by Nichole Golden
COLLEGE PARK, Ga. (CNS) — In celebration of the Year of Mercy and the gift of the Eucharist, tens of thousands of people attended the 2016 Eucharistic Congress of the Archdiocese of Atlanta June 3-4 at the Georgia International Convention Center.
“Be merciful just as your Father is merciful,” from the Gospel of St. Luke, was the theme for the 21st annual congress.
Organizers estimate that nearly 30,000 people attended this year’s event, making it the largest gathering of Catholics in the Southeast. Nationally recognized speakers presented programs on the faith in English, French, Spanish, Vietnamese and American Sign Language, priests offered the sacrament of reconciliation in a dozen languages, and children enjoyed activities tailored to the year’s theme.
For the first time, a hunger project dubbed Starve Wars took place the morning of June 3, as 500 volunteers assembled 100,000 meals to send to Burkina Faso in West Africa through Catholic Relief Services’ Helping Hands program.
The message of mercy was foremost in the thoughts of many congress participants.
Sara Espana, from Holy Cross Church in Atlanta, came as a Spanish-language prayer team member for the opening-night healing service. She said she had come back to her faith eight years ago.
“I feel like this is a special year because we all have the opportunity to return to the Father. He is open,” Espana told The Georgia Bulletin, Atlanta’s archdiocesan newspaper. “It is a huge opportunity. It doesn’t matter how many times we fall away, how big our sins are.”
The congress is a metaphor for this special year, she said.
“It is like having all these doors open to anybody,” Espana said, pointing to the people walking into the convention center. “It is mercy.”
She said the impact of the congress was hard for her to put into words, but she felt it deeply.
“When we are all together, it is the entire body of Christ together. It is a feeling,” Espana said, her eyes filling up as she spoke.
She added that hearing teachings from clergy and lay theologians and the testimonies of faith also motivate her to come each year.
“It is important to keep learning about our faith,” she said.
For many, participating in or watching the eucharistic procession that always opens the full day of the congress is a highlight. One hundred groups, carrying colorful banners, took part in the June 4 procession. Parishes, ministries, school groups and religious orders were represented. Groups in brilliantly colored costumes performed traditional dances in honor of the Virgin Mary, including the San Felipe de Jesus dance troupe of Forest Park.
First-time attendee Nancy Gessling came with a group of parishioners by bus from Good Samaritan Church in Ellijay.
Sporting a bright yellow T-shirt designating volunteer status, Gessling was delighted to attend her first congress. She decided to become a Catholic four years ago after watching Los Angeles Auxiliary Bishop Robert E. Barron’s series, “Catholicism” on PBS.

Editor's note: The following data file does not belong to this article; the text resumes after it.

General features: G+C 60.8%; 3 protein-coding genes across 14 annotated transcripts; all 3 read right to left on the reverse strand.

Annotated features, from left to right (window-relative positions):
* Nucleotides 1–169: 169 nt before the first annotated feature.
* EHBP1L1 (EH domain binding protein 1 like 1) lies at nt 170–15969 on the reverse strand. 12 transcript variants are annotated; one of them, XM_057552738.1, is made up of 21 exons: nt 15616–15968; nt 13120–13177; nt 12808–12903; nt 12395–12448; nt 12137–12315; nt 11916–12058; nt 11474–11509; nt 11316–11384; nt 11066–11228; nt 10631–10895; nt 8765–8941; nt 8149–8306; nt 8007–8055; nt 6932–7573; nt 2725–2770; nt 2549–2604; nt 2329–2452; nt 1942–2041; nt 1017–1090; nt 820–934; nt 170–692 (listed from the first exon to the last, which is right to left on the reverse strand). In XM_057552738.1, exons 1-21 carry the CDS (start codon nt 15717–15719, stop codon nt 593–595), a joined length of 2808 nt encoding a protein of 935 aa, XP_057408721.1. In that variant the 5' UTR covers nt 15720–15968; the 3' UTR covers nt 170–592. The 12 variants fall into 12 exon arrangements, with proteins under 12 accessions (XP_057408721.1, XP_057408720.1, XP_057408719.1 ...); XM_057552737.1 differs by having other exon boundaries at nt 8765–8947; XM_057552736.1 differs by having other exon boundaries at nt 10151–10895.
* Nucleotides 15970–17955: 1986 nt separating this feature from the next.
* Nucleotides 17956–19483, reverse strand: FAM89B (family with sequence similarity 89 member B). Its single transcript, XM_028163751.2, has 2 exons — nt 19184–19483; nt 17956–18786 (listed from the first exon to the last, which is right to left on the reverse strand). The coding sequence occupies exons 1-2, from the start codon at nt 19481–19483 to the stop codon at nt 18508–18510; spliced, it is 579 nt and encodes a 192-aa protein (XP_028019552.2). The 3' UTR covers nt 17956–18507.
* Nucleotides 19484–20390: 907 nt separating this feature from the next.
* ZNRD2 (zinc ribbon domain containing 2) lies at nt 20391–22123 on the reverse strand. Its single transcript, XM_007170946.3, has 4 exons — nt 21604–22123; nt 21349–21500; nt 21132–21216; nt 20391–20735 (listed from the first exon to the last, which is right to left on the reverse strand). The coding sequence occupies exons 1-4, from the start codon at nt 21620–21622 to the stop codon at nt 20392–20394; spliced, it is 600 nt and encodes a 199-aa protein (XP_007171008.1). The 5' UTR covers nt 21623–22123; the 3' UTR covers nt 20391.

“It was the most beautiful thing,” she said. “It was faith and reason.”
Gessling’s eyes filled with tears as she described her first visit to the parish.
“I walked into Good Samaritan and there was so much love. Jesus is here,” she remembered thinking.
Archbishop John C. Wester of Santa Fe, New Mexico, was homilist for the morning liturgy June 4.
He said he thinks often of St. Thomas Aquinas’ eucharistic prayer “Adoro Te Devote,” and the critical link it makes between the sacrament and the sacrifice made by Jesus on the cross.
Jesus’ parables, particularly those of the 15 chapter of the Gospel of St. Luke — including the parables of the lost sheep, the lost coin or the prodigal son — demonstrate mercy.
“Scripture scholars tell us if we had nothing in the New Testament but this one chapter of Luke’s Gospel, we would have grasped the core of the Gospel message — the mercy of God expressed in his only Son, Jesus Christ,” said Archbishop Wester.
The archbishop said it is clear that we must act mercifully toward others in gratitude for mercy shown to us.
“In receiving the gift, we also receive a mandate,” said the archbishop.
“Pope Francis reminds us of this very strongly,” he added. “He says to us, Jesus affirms that mercy is not only an action of the Father, but becomes a criterion for ascertaining who his true children are.”
The story of the good Samaritan was Jesus’ response to the lawyer who asked, “Who is my neighbor?” The law was a stumbling block for this man who questioned Jesus.
Archbishop Wester noted that the good Samaritan treated everyone with mercy, even the innkeeper with whom he entrusted money for the care of the injured man.
“This mercy must become who we are . . . a lens through which we see every situation, our foundation, our basis for living,” said the archbishop.
Being grateful is the key to having an attitude of mercy.
“Gratitude is something that in some ways I think is evaporating in our society,” noted the archbishop. “People have a hard time saying thank you, and they have an equally hard time saying you’re welcome. We’re losing that interchange of gratitude and a reception of a favor given.”
He also emphasized the importance of forgiveness, saying that, “only forgiveness, only mercy, can free us from the past . . . and open us to new horizons.”
“We must set out on the deep ocean of mercy,” Archbishop Wester said.
Following the homily, Atlanta Archbishop Wilton D. Gregory welcomed all to the congress and presented a refresher on the corporal and spiritual works of mercy, listing each — from feeding the hungry to comforting the sorrowful.
“These are the ways of life that Christ taught us when he became man and walked upon this earth just as we do,” said Archbishop Gregory.
It’s the Eucharist that provides faith and courage in an unpredictable world, said the archbishop.